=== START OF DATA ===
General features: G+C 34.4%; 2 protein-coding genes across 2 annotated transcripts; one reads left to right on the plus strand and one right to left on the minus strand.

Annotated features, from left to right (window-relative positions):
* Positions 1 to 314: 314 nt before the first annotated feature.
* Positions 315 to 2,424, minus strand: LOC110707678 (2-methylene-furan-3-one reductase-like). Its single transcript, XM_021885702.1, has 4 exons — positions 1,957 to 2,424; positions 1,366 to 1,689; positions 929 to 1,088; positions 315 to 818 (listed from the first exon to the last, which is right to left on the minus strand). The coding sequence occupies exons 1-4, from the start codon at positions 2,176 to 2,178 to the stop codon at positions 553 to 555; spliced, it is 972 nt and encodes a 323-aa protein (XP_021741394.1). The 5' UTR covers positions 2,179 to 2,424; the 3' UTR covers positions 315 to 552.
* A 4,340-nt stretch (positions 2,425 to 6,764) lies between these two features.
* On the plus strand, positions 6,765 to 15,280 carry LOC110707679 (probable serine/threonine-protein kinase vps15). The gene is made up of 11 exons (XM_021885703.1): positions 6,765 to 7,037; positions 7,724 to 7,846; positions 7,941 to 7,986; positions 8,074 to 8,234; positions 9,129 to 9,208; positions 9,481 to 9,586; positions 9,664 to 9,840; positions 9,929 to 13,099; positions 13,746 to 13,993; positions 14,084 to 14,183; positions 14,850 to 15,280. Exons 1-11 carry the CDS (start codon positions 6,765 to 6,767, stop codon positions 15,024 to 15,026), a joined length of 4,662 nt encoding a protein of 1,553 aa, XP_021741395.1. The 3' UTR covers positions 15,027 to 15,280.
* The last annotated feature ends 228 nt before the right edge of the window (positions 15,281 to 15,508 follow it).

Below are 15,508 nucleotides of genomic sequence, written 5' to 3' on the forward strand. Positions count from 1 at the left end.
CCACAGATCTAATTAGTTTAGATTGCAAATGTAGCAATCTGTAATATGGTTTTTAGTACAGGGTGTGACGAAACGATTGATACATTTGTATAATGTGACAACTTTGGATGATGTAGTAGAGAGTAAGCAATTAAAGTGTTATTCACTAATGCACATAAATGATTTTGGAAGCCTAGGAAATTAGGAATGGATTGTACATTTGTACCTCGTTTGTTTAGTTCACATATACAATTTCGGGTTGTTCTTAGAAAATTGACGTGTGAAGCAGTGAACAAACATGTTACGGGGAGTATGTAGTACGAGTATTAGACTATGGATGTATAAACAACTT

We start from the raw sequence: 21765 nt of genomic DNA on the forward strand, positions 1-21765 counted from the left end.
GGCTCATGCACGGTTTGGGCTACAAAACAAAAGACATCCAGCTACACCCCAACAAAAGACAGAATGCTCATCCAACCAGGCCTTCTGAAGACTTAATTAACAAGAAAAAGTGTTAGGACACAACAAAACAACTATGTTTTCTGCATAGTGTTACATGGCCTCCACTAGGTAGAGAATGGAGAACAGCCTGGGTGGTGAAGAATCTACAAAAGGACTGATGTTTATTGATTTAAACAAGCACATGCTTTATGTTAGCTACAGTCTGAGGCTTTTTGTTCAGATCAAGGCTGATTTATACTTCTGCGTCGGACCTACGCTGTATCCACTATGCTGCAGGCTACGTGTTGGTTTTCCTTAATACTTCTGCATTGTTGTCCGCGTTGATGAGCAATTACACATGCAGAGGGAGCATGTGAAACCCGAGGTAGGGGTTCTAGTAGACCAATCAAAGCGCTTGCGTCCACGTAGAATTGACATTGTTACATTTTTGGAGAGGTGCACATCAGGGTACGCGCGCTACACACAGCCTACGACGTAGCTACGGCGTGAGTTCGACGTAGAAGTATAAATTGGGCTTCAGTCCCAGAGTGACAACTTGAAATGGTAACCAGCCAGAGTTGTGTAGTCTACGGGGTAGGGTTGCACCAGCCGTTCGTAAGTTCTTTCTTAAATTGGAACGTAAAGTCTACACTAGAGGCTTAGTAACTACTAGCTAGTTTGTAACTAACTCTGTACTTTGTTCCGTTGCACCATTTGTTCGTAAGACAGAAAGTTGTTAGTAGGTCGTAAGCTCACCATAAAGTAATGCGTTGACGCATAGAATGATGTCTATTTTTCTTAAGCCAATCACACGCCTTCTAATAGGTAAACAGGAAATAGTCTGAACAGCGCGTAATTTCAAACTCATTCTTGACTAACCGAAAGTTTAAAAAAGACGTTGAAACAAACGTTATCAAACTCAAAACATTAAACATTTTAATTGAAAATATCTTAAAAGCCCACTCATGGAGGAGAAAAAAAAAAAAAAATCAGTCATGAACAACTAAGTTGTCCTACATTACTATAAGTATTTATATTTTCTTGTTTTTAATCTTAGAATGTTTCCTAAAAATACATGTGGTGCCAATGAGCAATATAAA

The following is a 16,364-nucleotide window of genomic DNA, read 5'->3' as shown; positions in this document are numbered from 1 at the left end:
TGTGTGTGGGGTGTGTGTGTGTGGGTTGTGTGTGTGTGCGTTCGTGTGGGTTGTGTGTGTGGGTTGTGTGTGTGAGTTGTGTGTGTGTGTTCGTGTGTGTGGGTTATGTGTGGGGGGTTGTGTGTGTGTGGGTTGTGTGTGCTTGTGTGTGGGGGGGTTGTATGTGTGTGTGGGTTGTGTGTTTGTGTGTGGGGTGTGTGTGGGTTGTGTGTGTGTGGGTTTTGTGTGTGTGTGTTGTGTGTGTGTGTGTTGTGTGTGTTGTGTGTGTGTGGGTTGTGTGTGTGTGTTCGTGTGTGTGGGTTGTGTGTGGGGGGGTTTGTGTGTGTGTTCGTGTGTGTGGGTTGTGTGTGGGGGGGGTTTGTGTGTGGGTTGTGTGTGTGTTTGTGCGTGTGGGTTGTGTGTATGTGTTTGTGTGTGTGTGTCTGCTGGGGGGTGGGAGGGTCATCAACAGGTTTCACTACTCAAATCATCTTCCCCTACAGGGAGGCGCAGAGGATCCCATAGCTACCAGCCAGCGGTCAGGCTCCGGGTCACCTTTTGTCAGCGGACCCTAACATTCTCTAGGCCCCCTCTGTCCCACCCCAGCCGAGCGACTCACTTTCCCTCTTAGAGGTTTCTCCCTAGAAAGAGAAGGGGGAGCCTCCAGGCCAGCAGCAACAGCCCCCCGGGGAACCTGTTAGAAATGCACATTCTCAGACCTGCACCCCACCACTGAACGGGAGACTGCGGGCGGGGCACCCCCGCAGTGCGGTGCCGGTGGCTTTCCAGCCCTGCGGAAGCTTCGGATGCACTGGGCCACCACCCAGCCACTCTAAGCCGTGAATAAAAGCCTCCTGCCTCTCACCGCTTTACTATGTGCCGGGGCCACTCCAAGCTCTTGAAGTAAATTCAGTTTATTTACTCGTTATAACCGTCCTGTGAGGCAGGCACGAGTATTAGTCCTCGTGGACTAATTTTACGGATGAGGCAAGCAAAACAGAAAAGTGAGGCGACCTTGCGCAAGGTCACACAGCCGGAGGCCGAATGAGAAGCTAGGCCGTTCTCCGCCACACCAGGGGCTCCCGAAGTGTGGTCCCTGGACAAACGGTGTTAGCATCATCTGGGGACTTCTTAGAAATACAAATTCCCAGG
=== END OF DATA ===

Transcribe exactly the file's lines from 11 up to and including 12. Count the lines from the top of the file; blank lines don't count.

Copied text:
GGCTCATGCACGGTTTGGGCTACAAAACAAAAGACATCCAGCTACACCCCAACAAAAGACAGAATGCTCATCCAACCAGGCCTTCTGAAGACTTAATTAACAAGAAAAAGTGTTAGGACACAACAAAACAACTATGTTTTCTGCATAGTGTTACATGGCCTCCACTAGGTAGAGAATGGAGAACAGCCTGGGTGGTGAAGAATCTACAAAAGGACTGATGTTTATTGATTTAAACAAGCACATGCTTTATGTTAGCTACAGTCTGAGGCTTTTTGTTCAGATCAAGGCTGATTTATACTTCTGCGTCGGACCTACGCTGTATCCACTATGCTGCAGGCTACGTGTTGGTTTTCCTTAATACTTCTGCATTGTTGTCCGCGTTGATGAGCAATTACACATGCAGAGGGAGCATGTGAAACCCGAGGTAGGGGTTCTAGTAGACCAATCAAAGCGCTTGCGTCCACGTAGAATTGACATTGTTACATTTTTGGAGAGGTGCACATCAGGGTACGCGCGCTACACACAGCCTACGACGTAGCTACGGCGTGAGTTCGACGTAGAAGTATAAATTGGGCTTCAGTCCCAGAGTGACAACTTGAAATGGTAACCAGCCAGAGTTGTGTAGTCTACGGGGTAGGGTTGCACCAGCCGTTCGTAAGTTCTTTCTTAAATTGGAACGTAAAGTCTACACTAGAGGCTTAGTAACTACTAGCTAGTTTGTAACTAACTCTGTACTTTGTTCCGTTGCACCATTTGTTCGTAAGACAGAAAGTTGTTAGTAGGTCGTAAGCTCACCATAAAGTAATGCGTTGACGCATAGAATGATGTCTATTTTTCTTAAGCCAATCACACGCCTTCTAATAGGTAAACAGGAAATAGTCTGAACAGCGCGTAATTTCAAACTCATTCTTGACTAACCGAAAGTTTAAAAAAGACGTTGAAACAAACGTTATCAAACTCAAAACATTAAACATTTTAATTGAAAATATCTTAAAAGCCCACTCATGGAGGAGAAAAAAAAAAAAAAATCAGTCATGAACAACTAAGTTGTCCTACATTACTATAAGTATTTATATTTTCTTGTTTTTAATCTTAGAATGTTTCCTAAAAATACATGTGGTGCCAATGAGCAATATAAA

The following is a 16,364-nucleotide window of genomic DNA, read 5'->3' as shown; positions in this document are numbered from 1 at the left end: